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Many factors have been proposed to affect biodiversity patterns across landscapes, including patch area, patch isolation, edge distances, and matrix quality, but existing models emphasize only one or two of these factors at a time. Here we introduce a synthetic but simple individual-based model that generates realistic patterns of species richness and density as a function of landscape structure. In this model, we simulated the stochastic placement of home ranges in landscapes, thus combining features of existing random placement and mid-domain effect models. As such, the model allows investigation of whether and how geometric constraints on home range placement of individuals scale up to affect species abundance and richness in landscapes. The model encompassed a gradient of possible landscapes, from a strictly homogeneous landscape to an archipelago of discrete patches. The model incorporated only variation in home range size of individuals of different species, with a simple suitability index that controlled home range spread into areas of habitat and areas of inter-habitat matrix. Demographic details of birth, death, and migration, as well as effects of species interactions were not included. Nevertheless, this simple model generated realistic patterns of biodiversity, including species-area curves and increases in diversity and abundance with decreasing isolation and increasing distance from patch edges. Species-area slopes (z values) generated by the model fell within the range observed in empirical studies on both true islands and habitat patches. Isolation and edge effects were stronger when the matrix was unsuitable, and became progressively weaker as matrix suitability increased, again in accordance with many empirical studies. When applied to a real data set on the abundance of 20 small mammal species sampled in forest patches in the Atlantic Forest of Brazil, the model predicted increases in abundance and richness with increasing patch size, consistent with the general pattern observed with field data. The ability of this simple model to reproduce realistic qualitative patterns of biodiversity suggests that such patterns may be driven, at least in part, by geometric constraints acting on the placement of individual ranges, which ultimately affect biodiversity patterns at the landscape level.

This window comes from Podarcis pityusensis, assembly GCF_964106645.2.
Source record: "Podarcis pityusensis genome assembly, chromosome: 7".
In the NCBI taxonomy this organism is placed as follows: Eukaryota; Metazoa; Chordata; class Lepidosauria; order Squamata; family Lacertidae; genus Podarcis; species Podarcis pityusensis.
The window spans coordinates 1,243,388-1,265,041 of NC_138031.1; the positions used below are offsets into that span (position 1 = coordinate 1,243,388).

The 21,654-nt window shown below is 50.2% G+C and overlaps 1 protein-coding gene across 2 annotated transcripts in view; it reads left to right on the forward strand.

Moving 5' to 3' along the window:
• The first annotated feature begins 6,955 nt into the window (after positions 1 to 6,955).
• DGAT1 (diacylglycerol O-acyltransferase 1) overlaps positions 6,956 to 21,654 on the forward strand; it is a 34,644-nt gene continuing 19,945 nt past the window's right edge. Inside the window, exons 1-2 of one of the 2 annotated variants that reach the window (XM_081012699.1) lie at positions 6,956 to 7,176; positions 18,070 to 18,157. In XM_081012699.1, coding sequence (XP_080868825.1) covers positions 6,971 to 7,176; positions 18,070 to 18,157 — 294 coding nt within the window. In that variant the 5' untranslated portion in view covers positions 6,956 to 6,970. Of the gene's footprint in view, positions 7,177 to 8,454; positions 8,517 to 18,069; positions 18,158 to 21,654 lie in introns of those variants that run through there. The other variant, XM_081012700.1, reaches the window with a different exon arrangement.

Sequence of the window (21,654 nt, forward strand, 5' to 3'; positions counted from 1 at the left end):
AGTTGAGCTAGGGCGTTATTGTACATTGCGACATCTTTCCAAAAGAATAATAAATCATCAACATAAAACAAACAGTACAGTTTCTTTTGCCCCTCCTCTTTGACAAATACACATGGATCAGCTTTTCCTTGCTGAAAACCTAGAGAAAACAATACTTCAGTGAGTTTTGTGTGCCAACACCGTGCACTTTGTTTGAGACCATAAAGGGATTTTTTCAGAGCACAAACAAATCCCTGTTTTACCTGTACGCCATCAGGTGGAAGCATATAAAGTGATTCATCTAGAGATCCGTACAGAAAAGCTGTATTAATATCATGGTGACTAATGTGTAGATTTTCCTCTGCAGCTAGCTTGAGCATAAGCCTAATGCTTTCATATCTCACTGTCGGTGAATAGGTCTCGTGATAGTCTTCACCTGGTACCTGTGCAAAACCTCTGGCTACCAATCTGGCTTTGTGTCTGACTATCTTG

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© 2016 by the Ecological Society of America.



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